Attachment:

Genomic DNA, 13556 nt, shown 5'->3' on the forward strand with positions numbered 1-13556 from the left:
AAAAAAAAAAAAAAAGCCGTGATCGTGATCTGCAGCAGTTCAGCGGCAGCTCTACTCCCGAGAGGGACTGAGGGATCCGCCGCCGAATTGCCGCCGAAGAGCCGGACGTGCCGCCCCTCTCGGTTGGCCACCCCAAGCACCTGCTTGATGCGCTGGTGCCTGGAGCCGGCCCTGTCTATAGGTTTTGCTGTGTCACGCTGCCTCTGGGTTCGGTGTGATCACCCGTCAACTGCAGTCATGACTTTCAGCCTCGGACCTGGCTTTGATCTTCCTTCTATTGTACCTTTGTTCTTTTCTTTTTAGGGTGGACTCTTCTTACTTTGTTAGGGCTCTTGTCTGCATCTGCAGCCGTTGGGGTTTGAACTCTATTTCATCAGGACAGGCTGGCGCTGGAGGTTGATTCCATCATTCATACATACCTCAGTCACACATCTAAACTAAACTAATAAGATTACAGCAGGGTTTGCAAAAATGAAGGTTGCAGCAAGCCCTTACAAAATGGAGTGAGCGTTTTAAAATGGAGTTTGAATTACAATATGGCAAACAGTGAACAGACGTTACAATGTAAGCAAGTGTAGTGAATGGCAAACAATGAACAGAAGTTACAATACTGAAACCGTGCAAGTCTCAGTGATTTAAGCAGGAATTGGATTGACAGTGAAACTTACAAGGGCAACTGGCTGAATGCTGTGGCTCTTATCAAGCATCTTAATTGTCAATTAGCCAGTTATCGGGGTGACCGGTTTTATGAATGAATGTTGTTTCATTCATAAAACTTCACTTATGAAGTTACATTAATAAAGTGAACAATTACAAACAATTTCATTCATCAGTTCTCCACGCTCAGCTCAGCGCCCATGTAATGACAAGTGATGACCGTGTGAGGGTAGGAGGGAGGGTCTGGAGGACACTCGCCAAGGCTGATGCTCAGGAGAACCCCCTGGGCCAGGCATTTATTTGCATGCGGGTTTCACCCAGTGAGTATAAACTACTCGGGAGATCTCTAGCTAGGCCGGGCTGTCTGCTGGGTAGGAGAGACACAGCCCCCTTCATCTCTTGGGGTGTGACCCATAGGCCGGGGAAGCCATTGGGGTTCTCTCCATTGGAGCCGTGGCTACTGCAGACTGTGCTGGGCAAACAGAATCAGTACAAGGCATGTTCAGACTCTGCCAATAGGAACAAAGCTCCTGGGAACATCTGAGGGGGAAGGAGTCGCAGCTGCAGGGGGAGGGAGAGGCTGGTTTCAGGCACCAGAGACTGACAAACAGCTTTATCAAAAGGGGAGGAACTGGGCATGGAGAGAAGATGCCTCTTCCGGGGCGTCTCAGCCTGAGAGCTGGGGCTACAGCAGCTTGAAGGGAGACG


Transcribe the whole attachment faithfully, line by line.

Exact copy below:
Genomic DNA, 13556 nt, shown 5'->3' on the forward strand with positions numbered 1-13556 from the left:
AAAAAAAAAAAAAAAGCCGTGATCGTGATCTGCAGCAGTTCAGCGGCAGCTCTACTCCCGAGAGGGACTGAGGGATCCGCCGCCGAATTGCCGCCGAAGAGCCGGACGTGCCGCCCCTCTCGGTTGGCCACCCCAAGCACCTGCTTGATGCGCTGGTGCCTGGAGCCGGCCCTGTCTATAGGTTTTGCTGTGTCACGCTGCCTCTGGGTTCGGTGTGATCACCCGTCAACTGCAGTCATGACTTTCAGCCTCGGACCTGGCTTTGATCTTCCTTCTATTGTACCTTTGTTCTTTTCTTTTTAGGGTGGACTCTTCTTACTTTGTTAGGGCTCTTGTCTGCATCTGCAGCCGTTGGGGTTTGAACTCTATTTCATCAGGACAGGCTGGCGCTGGAGGTTGATTCCATCATTCATACATACCTCAGTCACACATCTAAACTAAACTAATAAGATTACAGCAGGGTTTGCAAAAATGAAGGTTGCAGCAAGCCCTTACAAAATGGAGTGAGCGTTTTAAAATGGAGTTTGAATTACAATATGGCAAACAGTGAACAGACGTTACAATGTAAGCAAGTGTAGTGAATGGCAAACAATGAACAGAAGTTACAATACTGAAACCGTGCAAGTCTCAGTGATTTAAGCAGGAATTGGATTGACAGTGAAACTTACAAGGGCAACTGGCTGAATGCTGTGGCTCTTATCAAGCATCTTAATTGTCAATTAGCCAGTTATCGGGGTGACCGGTTTTATGAATGAATGTTGTTTCATTCATAAAACTTCACTTATGAAGTTACATTAATAAAGTGAACAATTACAAACAATTTCATTCATCAGTTCTCCACGCTCAGCTCAGCGCCCATGTAATGACAAGTGATGACCGTGTGAGGGTAGGAGGGAGGGTCTGGAGGACACTCGCCAAGGCTGATGCTCAGGAGAACCCCCTGGGCCAGGCATTTATTTGCATGCGGGTTTCACCCAGTGAGTATAAACTACTCGGGAGATCTCTAGCTAGGCCGGGCTGTCTGCTGGGTAGGAGAGACACAGCCCCCTTCATCTCTTGGGGTGTGACCCATAGGCCGGGGAAGCCATTGGGGTTCTCTCCATTGGAGCCGTGGCTACTGCAGACTGTGCTGGGCAAACAGAATCAGTACAAGGCATGTTCAGACTCTGCCAATAGGAACAAAGCTCCTGGGAACATCTGAGGGGGAAGGAGTCGCAGCTGCAGGGGGAGGGAGAGGCTGGTTTCAGGCACCAGAGACTGACAAACAGCTTTATCAAAAGGGGAGGAACTGGGCATGGAGAGAAGATGCCTCTTCCGGGGCGTCTCAGCCTGAGAGCTGGGGCTACAGCAGCTTGAAGGGAGACG